As promised yesterday, the blog today looks at the wider impact of the major changes underway in housing markets. Driven by the ageing BabyBoomers these changes are, in effect, like throwing a series of large stones into the middle of a pool of water – the ripples spread wider and wider as the impact grows.
One key change, as the Pew Institute continues to report, is that the US is steadily moving back to high levels of multi-generational homes:
- As many as 1 in 4 young adults were living at home in 1950.
- But by 1980, only 1 in 10 young Boomers were still living at home with parents.
- Today we are ‘going back to the future’, with 1 in 5 young adults living at home with parents
- And their numbers are rising all the time.
This has wider implications as housing is also a motor for other parts of the economy. Multi-family units require only half the number of people to build them – 1.8 people are employed to build each multi-family, versus 3.7 for a single family home. They also use less material when being built – bad news for the chemical industry, for example, when each new single home uses $15k of chemicals, according to American Chemistry Council data.
Unsurprisingly, US house prices are beginning to weaken again as the impact of stimulus policies disappears. Last week’s S&P Case-Shiller Index showed average prices in the 10 largest cities back at September 2013 levels. And the outlook is not good, with affordability being hit with mortgage rates now at 4.5% versus 3.6% last May.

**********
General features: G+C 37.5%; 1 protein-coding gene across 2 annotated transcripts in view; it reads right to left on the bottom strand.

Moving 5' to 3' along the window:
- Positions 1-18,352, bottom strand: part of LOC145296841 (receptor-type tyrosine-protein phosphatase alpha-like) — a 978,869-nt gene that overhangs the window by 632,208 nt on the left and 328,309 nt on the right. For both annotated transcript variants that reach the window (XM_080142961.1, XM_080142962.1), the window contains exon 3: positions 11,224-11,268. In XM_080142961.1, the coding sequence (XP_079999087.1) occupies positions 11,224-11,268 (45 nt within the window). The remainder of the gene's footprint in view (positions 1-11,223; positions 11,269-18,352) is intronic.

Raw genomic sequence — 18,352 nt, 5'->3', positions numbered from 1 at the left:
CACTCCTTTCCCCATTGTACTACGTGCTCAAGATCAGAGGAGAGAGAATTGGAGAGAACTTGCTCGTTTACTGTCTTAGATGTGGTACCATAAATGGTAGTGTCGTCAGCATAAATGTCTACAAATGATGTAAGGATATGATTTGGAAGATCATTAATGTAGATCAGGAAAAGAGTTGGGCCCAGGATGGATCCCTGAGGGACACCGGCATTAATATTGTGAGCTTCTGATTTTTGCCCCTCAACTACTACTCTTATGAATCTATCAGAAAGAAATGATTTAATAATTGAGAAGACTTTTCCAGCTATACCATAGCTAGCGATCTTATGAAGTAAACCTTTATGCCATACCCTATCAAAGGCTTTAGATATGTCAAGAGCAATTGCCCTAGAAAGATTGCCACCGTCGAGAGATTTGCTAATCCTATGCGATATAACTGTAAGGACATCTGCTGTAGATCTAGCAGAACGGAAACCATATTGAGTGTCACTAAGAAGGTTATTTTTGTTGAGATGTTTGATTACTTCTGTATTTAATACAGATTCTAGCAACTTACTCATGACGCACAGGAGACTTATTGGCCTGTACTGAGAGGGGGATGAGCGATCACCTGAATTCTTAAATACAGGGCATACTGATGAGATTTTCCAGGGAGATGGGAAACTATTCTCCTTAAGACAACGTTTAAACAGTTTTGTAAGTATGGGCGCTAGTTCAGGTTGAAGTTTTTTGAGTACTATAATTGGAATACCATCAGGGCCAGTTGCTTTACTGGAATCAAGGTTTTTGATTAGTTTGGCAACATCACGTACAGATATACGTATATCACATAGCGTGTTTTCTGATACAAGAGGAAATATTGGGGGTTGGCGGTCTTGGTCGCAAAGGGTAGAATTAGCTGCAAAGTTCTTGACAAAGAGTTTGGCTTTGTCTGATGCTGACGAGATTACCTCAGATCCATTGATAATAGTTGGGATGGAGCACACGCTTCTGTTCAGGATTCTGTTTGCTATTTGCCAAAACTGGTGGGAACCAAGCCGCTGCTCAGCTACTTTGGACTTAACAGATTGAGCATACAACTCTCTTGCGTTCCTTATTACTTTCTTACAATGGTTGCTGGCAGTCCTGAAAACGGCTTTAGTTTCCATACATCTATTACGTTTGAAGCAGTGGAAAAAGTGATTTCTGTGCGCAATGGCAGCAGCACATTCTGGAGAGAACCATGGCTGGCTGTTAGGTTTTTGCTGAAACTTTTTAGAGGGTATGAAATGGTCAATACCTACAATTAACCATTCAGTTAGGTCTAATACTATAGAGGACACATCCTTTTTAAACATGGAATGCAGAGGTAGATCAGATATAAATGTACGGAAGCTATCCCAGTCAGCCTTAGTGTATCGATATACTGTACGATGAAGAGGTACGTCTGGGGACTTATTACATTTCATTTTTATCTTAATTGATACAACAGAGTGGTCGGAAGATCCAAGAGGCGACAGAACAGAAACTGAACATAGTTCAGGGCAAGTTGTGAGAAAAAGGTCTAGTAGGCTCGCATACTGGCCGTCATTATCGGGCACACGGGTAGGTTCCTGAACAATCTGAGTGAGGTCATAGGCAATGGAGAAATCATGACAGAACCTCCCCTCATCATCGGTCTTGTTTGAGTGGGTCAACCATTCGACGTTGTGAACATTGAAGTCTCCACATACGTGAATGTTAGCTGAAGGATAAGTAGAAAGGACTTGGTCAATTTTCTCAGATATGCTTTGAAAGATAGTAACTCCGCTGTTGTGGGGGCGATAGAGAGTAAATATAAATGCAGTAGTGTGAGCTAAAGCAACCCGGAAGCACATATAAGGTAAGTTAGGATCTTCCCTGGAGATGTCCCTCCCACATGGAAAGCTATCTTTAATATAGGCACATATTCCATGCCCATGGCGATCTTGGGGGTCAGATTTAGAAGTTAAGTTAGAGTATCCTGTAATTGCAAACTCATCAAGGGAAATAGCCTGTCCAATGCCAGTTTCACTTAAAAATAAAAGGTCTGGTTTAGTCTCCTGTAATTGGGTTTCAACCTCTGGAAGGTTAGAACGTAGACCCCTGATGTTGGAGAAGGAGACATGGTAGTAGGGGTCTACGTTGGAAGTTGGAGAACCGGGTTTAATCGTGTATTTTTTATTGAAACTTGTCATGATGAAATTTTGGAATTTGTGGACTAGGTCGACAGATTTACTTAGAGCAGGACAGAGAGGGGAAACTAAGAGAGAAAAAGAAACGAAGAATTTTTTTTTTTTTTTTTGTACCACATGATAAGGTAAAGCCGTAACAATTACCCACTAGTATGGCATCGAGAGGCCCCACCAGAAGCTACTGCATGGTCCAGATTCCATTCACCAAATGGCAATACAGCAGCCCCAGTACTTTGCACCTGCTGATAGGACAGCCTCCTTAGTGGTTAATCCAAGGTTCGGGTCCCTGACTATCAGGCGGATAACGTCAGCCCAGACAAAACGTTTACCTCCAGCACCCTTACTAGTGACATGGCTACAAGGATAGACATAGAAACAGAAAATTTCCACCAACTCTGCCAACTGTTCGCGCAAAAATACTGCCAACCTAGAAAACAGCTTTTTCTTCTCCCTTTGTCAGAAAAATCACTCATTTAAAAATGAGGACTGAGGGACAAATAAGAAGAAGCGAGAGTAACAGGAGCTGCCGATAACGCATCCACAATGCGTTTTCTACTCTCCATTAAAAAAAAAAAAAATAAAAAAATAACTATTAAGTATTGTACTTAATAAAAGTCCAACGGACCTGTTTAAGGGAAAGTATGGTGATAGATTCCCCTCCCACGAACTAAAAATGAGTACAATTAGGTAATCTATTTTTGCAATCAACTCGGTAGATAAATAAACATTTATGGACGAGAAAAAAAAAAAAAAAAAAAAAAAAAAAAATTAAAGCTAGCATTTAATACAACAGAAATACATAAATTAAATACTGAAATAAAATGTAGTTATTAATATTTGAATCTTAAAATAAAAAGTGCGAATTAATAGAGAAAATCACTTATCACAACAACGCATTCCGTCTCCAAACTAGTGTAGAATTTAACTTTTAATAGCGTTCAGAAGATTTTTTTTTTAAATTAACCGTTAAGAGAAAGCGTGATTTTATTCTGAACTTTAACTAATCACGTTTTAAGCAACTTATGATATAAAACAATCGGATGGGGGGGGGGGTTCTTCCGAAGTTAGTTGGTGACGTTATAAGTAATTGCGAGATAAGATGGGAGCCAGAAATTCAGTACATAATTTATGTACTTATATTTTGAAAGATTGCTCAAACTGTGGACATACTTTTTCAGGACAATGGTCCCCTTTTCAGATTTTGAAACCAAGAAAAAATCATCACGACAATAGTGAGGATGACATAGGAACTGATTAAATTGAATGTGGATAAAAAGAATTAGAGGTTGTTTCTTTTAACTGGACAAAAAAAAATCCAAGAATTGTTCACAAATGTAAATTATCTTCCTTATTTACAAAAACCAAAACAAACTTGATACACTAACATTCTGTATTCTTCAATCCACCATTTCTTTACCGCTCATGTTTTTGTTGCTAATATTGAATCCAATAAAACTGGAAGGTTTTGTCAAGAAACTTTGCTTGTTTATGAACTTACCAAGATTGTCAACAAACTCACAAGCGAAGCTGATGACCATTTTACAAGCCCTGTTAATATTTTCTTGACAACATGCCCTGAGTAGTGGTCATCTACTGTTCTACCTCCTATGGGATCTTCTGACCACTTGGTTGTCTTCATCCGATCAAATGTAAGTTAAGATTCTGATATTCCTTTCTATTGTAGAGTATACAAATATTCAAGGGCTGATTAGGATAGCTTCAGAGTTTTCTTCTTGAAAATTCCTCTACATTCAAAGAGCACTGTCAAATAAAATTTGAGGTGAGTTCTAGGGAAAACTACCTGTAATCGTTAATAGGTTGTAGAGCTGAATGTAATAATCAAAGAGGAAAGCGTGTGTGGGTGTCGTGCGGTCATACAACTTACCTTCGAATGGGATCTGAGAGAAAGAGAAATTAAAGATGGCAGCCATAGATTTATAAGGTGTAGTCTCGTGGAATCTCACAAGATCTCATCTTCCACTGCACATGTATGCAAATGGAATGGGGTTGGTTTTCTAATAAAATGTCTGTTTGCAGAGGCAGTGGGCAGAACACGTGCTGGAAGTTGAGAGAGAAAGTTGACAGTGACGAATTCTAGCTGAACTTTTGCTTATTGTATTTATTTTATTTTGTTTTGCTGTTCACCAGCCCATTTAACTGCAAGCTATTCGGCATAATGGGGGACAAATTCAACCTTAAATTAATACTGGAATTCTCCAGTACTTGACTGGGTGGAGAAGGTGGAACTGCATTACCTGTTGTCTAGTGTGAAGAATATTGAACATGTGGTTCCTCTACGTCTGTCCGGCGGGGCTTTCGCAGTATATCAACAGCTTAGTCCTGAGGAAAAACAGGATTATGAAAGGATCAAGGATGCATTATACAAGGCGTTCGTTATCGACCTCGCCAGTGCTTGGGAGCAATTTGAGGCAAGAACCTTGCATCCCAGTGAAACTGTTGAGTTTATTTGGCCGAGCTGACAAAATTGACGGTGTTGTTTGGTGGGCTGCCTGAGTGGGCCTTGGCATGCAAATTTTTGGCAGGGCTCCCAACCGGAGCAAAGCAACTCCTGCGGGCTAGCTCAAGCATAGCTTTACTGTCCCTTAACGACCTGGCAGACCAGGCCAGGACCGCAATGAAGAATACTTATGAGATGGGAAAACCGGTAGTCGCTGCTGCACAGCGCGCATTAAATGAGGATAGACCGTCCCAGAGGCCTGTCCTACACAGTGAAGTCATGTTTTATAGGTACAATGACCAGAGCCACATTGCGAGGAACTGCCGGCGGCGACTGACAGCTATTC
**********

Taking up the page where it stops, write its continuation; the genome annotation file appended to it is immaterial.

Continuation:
Thus mortgage lending fell in Q1 to a 14-year low, leading to talk of a shakeout getting underway in the mortgage finance industry. As the CEO of the Mortgage Bankers Association warned:
“This change is much more structural and will be longer lasting. It’s a classic supply-and-demand scenario. We have an excess supply of lenders and a lack of demand.”
Equally important, as the chart shows, is that the changes taking place in housing markets (red line) are likely to impact new auto sales (blue line). These markets have moved in parallel over the past 40 years, and it is already possible to see what is likely to happen:
- One obvious point of connection is that “as we age, we driver fewer miles“, as the US Dept of Transport notes
- Their data shows those aged 74+ drive 60% fewer miles than those aged 34 – 43
- Not only do the kids no longer need a taxi service, but retired people no longer need to drive to work
It is also becoming clear that we are only in the very early innings of these changes. One key trend, as the blog will discuss tomorrow, is that older Boomers are now choosing to move back into cities in large numbers.
Companies that missed the first wave of these changes are already on the back foot. They need to catch up quickly, before they are completely left behind.
THURSDAY EVENING UPDATE: 43% of US homes were bought with cash in Q1, according to RealtyTrac. This was more than twice the 2013 level, and confirms not only the shakeout now underway in mortgage lending, but also the weak outlook for housing itself. First-time buyers are being priced out of the market, and can’t easily get mortgages as they are more likely to belong to lower-earning minority communities.